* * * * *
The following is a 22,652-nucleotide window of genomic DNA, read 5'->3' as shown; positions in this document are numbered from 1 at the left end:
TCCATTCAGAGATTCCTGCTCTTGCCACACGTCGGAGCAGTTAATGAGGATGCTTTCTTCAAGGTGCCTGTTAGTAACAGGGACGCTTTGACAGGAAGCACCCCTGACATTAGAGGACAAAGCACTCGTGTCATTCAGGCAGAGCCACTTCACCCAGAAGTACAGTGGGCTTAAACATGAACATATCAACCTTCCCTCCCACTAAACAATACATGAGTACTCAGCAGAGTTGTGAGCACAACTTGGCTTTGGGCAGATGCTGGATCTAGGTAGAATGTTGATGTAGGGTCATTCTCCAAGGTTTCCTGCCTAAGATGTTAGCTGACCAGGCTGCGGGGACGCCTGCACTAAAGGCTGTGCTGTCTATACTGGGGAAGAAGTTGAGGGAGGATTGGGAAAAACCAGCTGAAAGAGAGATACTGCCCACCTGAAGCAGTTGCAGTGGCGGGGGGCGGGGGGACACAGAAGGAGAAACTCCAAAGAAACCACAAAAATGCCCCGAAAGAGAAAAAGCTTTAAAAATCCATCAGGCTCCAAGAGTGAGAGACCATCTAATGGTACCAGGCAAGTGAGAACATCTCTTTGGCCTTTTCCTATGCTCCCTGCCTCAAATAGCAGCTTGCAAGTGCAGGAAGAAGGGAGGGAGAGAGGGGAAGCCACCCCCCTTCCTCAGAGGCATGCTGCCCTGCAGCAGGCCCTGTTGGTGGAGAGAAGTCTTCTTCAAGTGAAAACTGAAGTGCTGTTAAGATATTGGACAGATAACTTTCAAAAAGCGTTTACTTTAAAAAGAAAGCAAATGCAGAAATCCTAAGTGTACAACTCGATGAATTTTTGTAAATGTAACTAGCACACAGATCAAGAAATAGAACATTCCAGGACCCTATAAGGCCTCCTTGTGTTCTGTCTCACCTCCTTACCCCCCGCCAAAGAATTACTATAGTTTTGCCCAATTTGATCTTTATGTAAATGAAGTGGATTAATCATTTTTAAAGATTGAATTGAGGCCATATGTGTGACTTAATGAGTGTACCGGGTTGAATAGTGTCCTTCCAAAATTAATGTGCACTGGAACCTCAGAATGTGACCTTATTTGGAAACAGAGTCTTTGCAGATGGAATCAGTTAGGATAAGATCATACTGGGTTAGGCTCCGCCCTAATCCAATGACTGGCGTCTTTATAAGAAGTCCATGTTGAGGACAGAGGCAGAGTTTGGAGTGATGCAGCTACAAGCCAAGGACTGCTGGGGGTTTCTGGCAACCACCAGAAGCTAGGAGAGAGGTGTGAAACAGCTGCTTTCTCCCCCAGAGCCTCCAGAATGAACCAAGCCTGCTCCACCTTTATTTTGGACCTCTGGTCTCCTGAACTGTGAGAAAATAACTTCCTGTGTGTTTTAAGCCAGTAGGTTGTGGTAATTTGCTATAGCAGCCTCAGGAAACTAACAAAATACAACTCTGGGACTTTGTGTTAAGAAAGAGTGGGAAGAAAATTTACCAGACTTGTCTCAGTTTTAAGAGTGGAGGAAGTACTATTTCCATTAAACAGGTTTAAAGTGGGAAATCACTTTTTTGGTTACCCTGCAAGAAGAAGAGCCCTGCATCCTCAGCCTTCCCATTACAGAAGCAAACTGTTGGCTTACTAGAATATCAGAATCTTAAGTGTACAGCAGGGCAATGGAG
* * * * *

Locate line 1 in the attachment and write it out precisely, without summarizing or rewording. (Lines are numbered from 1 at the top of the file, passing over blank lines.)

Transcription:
The following is a 22,652-nucleotide window of genomic DNA, read 5'->3' as shown; positions in this document are numbered from 1 at the left end: